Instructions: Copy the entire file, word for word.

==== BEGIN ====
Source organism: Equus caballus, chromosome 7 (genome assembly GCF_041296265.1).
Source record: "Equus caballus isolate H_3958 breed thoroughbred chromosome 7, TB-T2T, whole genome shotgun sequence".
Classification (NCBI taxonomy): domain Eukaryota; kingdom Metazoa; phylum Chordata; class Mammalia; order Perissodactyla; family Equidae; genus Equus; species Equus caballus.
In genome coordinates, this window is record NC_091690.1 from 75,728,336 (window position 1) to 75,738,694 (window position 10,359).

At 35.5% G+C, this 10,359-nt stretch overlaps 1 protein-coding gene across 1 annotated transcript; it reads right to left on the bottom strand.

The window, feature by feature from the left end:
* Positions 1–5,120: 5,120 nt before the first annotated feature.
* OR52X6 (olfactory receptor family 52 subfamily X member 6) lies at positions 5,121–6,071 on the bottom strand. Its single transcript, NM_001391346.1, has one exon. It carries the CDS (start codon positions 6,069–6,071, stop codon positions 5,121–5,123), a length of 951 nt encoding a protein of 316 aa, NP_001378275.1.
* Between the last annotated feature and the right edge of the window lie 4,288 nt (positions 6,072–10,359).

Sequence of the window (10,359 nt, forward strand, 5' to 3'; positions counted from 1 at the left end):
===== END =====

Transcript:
Source organism: Equus caballus, chromosome 7 (genome assembly GCF_041296265.1).
Source record: "Equus caballus isolate H_3958 breed thoroughbred chromosome 7, TB-T2T, whole genome shotgun sequence".
Classification (NCBI taxonomy): domain Eukaryota; kingdom Metazoa; phylum Chordata; class Mammalia; order Perissodactyla; family Equidae; genus Equus; species Equus caballus.
In genome coordinates, this window is record NC_091690.1 from 75,728,336 (window position 1) to 75,738,694 (window position 10,359).

At 35.5% G+C, this 10,359-nt stretch overlaps 1 protein-coding gene across 1 annotated transcript; it reads right to left on the bottom strand.

The window, feature by feature from the left end:
* Positions 1–5,120: 5,120 nt before the first annotated feature.
* OR52X6 (olfactory receptor family 52 subfamily X member 6) lies at positions 5,121–6,071 on the bottom strand. Its single transcript, NM_001391346.1, has one exon. It carries the CDS (start codon positions 6,069–6,071, stop codon positions 5,121–5,123), a length of 951 nt encoding a protein of 316 aa, NP_001378275.1.
* Between the last annotated feature and the right edge of the window lie 4,288 nt (positions 6,072–10,359).

Sequence of the window (10,359 nt, forward strand, 5' to 3'; positions counted from 1 at the left end):